Summary: This lesson examines what the Bible means when it talks about evangelism and then compares this to what we see being called "evangelism" today. Have we redefined evangelism to ease our consciences?
Our first lesson was a reminder of our mission. We have been given the green light to evangelize by the Lord, and this mission was given to each and every Christian, not just a select few. Each one of us are called by God to “love our neighbor as ourselves” and to have an active faith in God and His gospel message.
For today’s lesson, I would like to for a few moments look at the New Testament to see how the disciples of Jesus Christ fulfilled the mission that they were given. Our goal is to compare what we see in the New Testament to what we see in the churches today. We will close with the important question: Is this an area in which we are doing what they did? Has “restoring” the New Testament church gotten into this area? Or do we look like denominations and have allowed the doctrines of men to creep in?
Let’s begin by defining exactly what we mean when we use the word “evangelism.” The Greek word used in the New Testament is “Euaggelizesthai”, and it means to share good news or to bring good news. This word is used over fifty times in the New Testament, forty of those times coming after Pentecost in reference to what Jesus’ disciples did in fulfilling the Great Commission. Some of the different ways in which the word is translated in the New Testament:
• “bring/brought good news”: 15 How will they preach unless they are sent? Just as it is written, "HOW BEAUTIFUL ARE THE FEET OF THOSE WHO BRING GOOD NEWS OF GOOD THINGS!" (Romans 10:14-15)
• “Preached the good news”: “But when they believed Philip preaching the good news about the kingdom of God and the name of Jesus Christ, they were being baptized, men and women alike.” (Acts 8:12)
• Preaching (Acts 8:4; 1 Cor 15:1-2) “Therefore, those who had been scattered went about preaching the word” (Acts 8:4)… “Now I make known to you, brethren, the gospel which I preached to you, which also you received, in which also you stand, 2 by which also you are saved, if you hold fast the word which I preached to you, unless you believed in vain” (1 Corinthians 15:1-2)
In all of the uses of the word which we look at in referring to evangelism, we see that evangelism is simply the act of obeying the great commission: Going and preaching/teaching the gospel to someone. This is what God is telling us evangelism is.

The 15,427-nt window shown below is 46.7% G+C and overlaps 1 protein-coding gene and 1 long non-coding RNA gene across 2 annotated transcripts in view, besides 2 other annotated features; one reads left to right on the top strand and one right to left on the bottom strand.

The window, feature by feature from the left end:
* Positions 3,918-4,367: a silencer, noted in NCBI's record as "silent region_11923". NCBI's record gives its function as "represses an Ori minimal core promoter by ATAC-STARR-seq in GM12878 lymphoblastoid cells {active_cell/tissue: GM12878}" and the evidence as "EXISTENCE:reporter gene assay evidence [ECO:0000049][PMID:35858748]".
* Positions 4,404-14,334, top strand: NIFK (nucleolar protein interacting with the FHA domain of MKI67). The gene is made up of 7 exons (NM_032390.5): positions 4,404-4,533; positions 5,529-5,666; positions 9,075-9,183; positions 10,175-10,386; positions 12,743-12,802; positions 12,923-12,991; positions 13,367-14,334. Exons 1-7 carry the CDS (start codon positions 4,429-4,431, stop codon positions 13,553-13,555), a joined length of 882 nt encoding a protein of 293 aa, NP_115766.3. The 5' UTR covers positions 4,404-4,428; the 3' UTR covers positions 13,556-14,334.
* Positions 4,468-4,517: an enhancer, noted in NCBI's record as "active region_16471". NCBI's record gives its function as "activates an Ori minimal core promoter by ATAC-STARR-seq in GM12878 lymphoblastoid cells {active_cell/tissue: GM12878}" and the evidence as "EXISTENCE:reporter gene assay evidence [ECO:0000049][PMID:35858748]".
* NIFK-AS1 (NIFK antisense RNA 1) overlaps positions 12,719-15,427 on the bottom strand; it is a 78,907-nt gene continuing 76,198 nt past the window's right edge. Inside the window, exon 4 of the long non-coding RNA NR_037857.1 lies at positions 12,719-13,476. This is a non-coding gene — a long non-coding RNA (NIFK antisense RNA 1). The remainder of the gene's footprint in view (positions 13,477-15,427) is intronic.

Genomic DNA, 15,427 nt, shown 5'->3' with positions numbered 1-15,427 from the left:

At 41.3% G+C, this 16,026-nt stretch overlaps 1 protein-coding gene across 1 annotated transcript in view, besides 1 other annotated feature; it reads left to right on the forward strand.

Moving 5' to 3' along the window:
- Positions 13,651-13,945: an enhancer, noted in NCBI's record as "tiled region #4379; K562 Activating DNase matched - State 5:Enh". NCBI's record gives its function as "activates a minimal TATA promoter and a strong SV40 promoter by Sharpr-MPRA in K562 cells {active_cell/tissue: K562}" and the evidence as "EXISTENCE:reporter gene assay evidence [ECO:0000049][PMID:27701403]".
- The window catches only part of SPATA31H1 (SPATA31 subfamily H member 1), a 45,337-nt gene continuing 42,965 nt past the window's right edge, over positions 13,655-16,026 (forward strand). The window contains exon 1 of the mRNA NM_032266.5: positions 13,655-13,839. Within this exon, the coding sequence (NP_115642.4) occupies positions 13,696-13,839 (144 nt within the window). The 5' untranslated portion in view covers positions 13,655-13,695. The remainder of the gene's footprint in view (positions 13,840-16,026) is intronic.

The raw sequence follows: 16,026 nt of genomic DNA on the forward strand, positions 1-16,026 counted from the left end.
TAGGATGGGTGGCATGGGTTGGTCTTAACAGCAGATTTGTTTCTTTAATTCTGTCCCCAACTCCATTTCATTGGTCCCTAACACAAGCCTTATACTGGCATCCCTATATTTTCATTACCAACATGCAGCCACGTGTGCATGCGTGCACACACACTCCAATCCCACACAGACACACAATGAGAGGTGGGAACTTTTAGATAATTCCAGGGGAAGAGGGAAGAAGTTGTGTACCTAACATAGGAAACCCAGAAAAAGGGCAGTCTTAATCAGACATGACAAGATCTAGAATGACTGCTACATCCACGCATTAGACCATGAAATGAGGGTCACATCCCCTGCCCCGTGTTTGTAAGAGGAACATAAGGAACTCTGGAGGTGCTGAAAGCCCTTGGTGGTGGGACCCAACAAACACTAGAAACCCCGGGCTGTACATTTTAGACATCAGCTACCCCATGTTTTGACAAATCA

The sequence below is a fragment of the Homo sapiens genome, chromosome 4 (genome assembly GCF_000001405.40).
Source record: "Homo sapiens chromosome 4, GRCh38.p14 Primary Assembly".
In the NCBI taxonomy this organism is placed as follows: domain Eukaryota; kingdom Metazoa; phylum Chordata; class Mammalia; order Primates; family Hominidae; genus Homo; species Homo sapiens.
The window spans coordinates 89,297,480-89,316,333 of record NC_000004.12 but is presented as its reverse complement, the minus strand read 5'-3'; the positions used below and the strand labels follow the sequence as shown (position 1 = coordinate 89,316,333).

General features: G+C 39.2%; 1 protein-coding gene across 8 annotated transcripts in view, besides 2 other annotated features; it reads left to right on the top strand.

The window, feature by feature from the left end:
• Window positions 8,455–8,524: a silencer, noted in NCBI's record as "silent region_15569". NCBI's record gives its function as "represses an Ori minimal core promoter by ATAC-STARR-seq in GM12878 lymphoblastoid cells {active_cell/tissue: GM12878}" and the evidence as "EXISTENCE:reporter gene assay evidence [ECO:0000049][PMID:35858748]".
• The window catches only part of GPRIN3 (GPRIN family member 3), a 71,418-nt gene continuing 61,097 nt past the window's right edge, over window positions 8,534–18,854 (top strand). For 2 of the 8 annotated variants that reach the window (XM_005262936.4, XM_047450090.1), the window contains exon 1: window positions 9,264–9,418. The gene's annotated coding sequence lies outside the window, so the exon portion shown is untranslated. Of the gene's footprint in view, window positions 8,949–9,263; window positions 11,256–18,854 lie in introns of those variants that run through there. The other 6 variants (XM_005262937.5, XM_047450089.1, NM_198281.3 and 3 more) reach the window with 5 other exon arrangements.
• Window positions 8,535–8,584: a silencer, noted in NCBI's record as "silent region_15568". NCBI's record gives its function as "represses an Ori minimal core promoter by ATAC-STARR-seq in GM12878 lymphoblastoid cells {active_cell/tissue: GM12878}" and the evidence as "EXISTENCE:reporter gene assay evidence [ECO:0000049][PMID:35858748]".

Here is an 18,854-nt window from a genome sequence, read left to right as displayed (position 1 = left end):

A BIBLICAL PATTERN
God tells us and shows us what evangelism is in the New Testament. Just as He gives us examples of what He authorizes when it comes to the worship of His people, He also gives us examples of evangelism in the New Testament. He gives us a Biblical pattern to follow.
Let’s look at some examples:
• The Apostles: We see many examples in the New Testament of the Apostles fulfilling the Great Commission. In Acts 2, when the Gospel is first preached, we see that when a huge crowd collected, the Apostles took the opportunity God gave them to teach the word of God. Of course, they didn’t have to collect the crowd themselves… the Lord did that for them. Nonetheless, they put themselves on the line, even in the face of persecution, to teach the Gospel to thousands of people. They didn’t just teach those who they were close to. They taught everyone they could. One of my favorite examples is in Acts 17, where Paul preaches the Gospel in Athens. His spirit was provoked because of the idolatry and sin in Athens (17:16), and it moved him to action. He went to the synagogue to reason with the Jewish and Gentile worshippers about Jesus (17:17). We are not told that he preached. It may have been that he just walked up to people at the synagogue to engage them in conversation. We are also told in verse 17 that Paul went into the marketplace daily to reason with those who happened to be there. Some of those who he encountered in the marketplace were Epicurean and Stoic philosophers, who brought him to the Areopagus to a larger collection of people (17:19). Through his discussions he was having with people in the marketplace, he got the opportunity to preach the gospel to many.
• Deacons? In Acts 6, we see some men chosen to be servants of the church in Jerusalem. I believe they were deacons. Not everyone agrees with this… Nonetheless, even though they were given the duty to care for the needy widows in Acts 6, this did not mean that they were not obligated to teach the gospel to the lost when they had opportunity. In Acts 6:8-10, we are told that Stephen, who was full of faith, was teaching the people with such wisdom and with such a spirit that none were able to stand up against him. He put his life on the line, and would end up losing it because he boldly spoke the gospel and spoke the truth to the council he was brought before.